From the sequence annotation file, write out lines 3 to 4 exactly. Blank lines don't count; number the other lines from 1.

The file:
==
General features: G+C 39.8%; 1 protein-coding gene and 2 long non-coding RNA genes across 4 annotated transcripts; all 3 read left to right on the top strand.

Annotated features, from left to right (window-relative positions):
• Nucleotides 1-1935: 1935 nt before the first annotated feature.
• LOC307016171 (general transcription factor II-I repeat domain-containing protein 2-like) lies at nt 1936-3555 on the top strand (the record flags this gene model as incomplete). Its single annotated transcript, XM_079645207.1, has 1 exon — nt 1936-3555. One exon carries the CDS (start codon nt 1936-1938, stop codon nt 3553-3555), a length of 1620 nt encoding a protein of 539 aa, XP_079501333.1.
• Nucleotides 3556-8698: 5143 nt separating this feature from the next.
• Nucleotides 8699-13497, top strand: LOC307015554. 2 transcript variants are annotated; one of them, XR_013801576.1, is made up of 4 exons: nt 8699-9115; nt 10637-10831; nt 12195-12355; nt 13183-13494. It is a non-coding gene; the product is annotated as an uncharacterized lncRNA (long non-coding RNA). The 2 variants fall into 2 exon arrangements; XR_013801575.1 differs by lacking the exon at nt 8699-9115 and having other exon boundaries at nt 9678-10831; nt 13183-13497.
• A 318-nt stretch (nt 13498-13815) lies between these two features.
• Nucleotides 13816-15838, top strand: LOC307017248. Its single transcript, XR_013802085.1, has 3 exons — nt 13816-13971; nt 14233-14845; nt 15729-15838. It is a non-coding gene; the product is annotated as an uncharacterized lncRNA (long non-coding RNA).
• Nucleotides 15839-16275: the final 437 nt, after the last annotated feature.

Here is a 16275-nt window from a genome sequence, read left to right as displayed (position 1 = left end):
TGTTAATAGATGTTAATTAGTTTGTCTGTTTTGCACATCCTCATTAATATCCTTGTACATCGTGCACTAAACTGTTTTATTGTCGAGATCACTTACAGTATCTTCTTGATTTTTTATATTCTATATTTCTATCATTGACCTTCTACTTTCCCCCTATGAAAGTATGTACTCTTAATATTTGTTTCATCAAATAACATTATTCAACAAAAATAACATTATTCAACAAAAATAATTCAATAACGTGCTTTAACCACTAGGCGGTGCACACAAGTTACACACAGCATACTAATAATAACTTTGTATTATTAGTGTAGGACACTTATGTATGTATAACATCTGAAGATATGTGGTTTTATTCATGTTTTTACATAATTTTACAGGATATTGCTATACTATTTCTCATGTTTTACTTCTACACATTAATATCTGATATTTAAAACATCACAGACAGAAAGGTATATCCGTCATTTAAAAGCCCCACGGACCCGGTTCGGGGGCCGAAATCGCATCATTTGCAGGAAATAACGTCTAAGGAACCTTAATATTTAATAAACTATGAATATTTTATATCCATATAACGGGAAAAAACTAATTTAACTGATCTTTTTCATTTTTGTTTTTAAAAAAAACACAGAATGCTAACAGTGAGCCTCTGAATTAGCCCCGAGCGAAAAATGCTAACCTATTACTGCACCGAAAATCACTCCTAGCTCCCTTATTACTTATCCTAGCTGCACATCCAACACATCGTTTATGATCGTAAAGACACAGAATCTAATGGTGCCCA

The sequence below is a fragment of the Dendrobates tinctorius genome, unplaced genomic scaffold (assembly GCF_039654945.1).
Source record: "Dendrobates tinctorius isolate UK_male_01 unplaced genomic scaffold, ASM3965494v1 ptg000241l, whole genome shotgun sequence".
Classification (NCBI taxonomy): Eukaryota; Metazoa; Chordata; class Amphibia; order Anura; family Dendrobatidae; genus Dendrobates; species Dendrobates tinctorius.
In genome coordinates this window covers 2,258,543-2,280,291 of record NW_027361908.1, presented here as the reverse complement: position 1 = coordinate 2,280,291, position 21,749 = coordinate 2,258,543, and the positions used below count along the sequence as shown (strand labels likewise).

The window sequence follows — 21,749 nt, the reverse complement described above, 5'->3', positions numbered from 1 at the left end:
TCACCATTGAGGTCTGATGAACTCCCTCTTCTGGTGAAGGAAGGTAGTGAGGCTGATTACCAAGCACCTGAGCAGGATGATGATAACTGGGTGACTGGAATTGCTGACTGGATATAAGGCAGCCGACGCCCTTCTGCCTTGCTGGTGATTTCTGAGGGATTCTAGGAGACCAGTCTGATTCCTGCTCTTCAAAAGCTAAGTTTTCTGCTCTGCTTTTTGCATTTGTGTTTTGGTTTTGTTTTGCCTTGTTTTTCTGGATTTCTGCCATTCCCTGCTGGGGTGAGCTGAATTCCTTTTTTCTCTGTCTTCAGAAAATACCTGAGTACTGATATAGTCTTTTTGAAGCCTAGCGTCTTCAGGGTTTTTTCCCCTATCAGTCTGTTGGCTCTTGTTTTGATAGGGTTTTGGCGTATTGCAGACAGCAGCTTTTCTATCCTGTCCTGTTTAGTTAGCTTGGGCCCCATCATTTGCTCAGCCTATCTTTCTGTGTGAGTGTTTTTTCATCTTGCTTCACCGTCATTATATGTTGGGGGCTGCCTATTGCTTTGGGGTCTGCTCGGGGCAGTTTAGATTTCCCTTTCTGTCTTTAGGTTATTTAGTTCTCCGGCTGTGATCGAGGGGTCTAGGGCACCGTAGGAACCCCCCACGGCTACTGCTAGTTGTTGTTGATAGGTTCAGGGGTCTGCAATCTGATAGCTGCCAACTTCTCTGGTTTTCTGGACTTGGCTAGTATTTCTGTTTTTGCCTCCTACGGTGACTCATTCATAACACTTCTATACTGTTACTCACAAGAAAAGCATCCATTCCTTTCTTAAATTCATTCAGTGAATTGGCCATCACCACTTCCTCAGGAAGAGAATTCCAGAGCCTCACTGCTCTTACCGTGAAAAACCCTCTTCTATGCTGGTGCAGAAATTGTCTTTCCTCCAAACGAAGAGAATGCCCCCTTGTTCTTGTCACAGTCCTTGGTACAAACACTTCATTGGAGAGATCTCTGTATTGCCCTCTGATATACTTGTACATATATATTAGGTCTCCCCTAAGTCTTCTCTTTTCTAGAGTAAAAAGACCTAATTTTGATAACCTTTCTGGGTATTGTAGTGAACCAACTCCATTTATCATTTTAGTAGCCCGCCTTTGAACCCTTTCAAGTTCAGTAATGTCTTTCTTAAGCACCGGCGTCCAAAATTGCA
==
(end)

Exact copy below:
• Nucleotides 1-1935: 1935 nt before the first annotated feature.
• LOC307016171 (general transcription factor II-I repeat domain-containing protein 2-like) lies at nt 1936-3555 on the top strand (the record flags this gene model as incomplete). Its single annotated transcript, XM_079645207.1, has 1 exon — nt 1936-3555. One exon carries the CDS (start codon nt 1936-1938, stop codon nt 3553-3555), a length of 1620 nt encoding a protein of 539 aa, XP_079501333.1.